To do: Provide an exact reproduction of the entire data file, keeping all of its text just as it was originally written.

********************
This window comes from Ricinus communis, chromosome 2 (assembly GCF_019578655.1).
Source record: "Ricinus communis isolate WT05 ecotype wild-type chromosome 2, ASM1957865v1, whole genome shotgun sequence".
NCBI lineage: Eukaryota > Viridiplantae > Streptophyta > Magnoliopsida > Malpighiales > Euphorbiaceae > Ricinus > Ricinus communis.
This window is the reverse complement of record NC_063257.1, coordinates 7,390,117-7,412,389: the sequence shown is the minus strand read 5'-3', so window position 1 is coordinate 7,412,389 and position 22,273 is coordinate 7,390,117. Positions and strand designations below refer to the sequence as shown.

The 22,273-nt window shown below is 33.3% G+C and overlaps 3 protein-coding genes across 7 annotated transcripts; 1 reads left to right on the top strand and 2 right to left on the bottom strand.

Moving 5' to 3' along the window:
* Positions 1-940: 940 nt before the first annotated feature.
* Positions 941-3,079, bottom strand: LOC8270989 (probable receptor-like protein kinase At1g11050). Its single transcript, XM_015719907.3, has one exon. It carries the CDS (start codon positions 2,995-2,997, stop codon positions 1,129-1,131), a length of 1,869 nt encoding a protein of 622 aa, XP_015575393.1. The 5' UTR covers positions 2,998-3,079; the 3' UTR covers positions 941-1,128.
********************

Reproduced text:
This window comes from Ricinus communis, chromosome 2 (assembly GCF_019578655.1).
Source record: "Ricinus communis isolate WT05 ecotype wild-type chromosome 2, ASM1957865v1, whole genome shotgun sequence".
NCBI lineage: Eukaryota > Viridiplantae > Streptophyta > Magnoliopsida > Malpighiales > Euphorbiaceae > Ricinus > Ricinus communis.
This window is the reverse complement of record NC_063257.1, coordinates 7,390,117-7,412,389: the sequence shown is the minus strand read 5'-3', so window position 1 is coordinate 7,412,389 and position 22,273 is coordinate 7,390,117. Positions and strand designations below refer to the sequence as shown.

The 22,273-nt window shown below is 33.3% G+C and overlaps 3 protein-coding genes across 7 annotated transcripts; 1 reads left to right on the top strand and 2 right to left on the bottom strand.

Moving 5' to 3' along the window:
* Positions 1-940: 940 nt before the first annotated feature.
* Positions 941-3,079, bottom strand: LOC8270989 (probable receptor-like protein kinase At1g11050). Its single transcript, XM_015719907.3, has one exon. It carries the CDS (start codon positions 2,995-2,997, stop codon positions 1,129-1,131), a length of 1,869 nt encoding a protein of 622 aa, XP_015575393.1. The 5' UTR covers positions 2,998-3,079; the 3' UTR covers positions 941-1,128.